It would be naive to think that sport is simply a victim of the climate crisis – sport is a minor contributor to greenhouse gas emissions. When looking at the effects that sport has on the environment, it’s easy to target the behaviour of football, as it’s the largest sport in the world and, consequently, is responsible for about half of the industry’s emissions. More generally, commercial sport contributes approximately 0.8% of the world’s carbon emissions. That 0.8% may not seem like much, but it’s similar to the overall emissions of countries like Poland, Thailand, and Spain, and these nations are by no means getting a free pass when it comes to exacerbating the climate crisis.

Football, as the world’s biggest and arguably most influential sport, has the ability to set an example to its fans and other sports. Approximately 60% of football’s carbon footprint comes from spectators travelling to matches. Taking this into account, FIFA plans to make next year’s Qatar World Cup carbon neutral, primarily by offsetting fan travel . Although offsetting has its own issues, FIFA should take a look inwards at its own hypocrisy, given that Qatar is the most polluting nation per capita in the world.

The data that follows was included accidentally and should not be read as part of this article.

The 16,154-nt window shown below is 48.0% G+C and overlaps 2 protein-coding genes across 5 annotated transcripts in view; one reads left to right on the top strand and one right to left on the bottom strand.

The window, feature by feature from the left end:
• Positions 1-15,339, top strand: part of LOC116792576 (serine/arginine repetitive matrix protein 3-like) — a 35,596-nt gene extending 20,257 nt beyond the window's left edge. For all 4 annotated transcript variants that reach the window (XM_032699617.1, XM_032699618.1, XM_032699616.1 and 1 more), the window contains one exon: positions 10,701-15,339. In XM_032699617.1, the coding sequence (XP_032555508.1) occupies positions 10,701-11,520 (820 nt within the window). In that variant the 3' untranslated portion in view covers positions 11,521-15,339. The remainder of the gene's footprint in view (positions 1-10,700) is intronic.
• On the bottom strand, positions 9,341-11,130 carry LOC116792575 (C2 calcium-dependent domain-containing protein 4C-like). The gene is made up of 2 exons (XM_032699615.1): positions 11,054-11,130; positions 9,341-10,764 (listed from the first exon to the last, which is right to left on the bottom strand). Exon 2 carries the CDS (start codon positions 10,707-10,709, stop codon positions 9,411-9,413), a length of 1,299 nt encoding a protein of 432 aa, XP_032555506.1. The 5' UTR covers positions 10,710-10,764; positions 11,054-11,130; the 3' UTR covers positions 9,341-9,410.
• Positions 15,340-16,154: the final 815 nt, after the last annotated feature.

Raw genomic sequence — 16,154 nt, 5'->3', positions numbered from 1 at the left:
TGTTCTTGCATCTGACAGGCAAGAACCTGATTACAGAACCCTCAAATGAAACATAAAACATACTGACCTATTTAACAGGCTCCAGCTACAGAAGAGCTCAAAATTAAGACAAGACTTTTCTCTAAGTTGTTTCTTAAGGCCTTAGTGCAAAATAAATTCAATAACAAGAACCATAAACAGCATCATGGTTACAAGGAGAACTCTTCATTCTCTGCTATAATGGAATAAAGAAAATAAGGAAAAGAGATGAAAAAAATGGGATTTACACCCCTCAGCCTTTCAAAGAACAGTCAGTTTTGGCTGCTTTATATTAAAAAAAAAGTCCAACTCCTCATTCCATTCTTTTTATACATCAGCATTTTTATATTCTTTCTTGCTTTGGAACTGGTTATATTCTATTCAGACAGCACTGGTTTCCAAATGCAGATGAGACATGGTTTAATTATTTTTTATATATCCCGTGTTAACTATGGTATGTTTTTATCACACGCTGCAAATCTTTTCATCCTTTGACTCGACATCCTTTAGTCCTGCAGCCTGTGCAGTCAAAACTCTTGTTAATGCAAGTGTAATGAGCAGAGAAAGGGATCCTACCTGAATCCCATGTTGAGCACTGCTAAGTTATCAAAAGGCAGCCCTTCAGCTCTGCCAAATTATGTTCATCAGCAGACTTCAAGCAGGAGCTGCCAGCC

“It would be naive to think that sport is simply a victim of the climate crisis”

No discussion about football and climate change is complete without an examination of Forest Green Rovers, the most eco-friendly football club in the world. The League Two club are unique in a number of ways, transforming into an excellent case study on how an organisation can be successful whilst putting sustainability front and centre. It is the only fully vegan football club to currently exist. 100% of their energy usage is from renewables – 20% from solar panels and 80% from the grid, specifically a nearby windmill.

Most of their players drive electric cars, while the car park at the stadium is fitted with charging points to increase accessibility for fans. The material for their shirts is made from sustainable resources, such as bamboo and coffee grounds. Even the pitch is organic, as they do not use chemical pesticides or synthetic fertilisers, while water drained from the ground is captured and reused. The next plan: an all-wooden stadium. Every single aspect of this football club has been geared towards lowering its carbon footprint. Forest Green Chairman Dale Vince has been widely praised for these initiatives, which he started after taking over the struggling club back in 2010.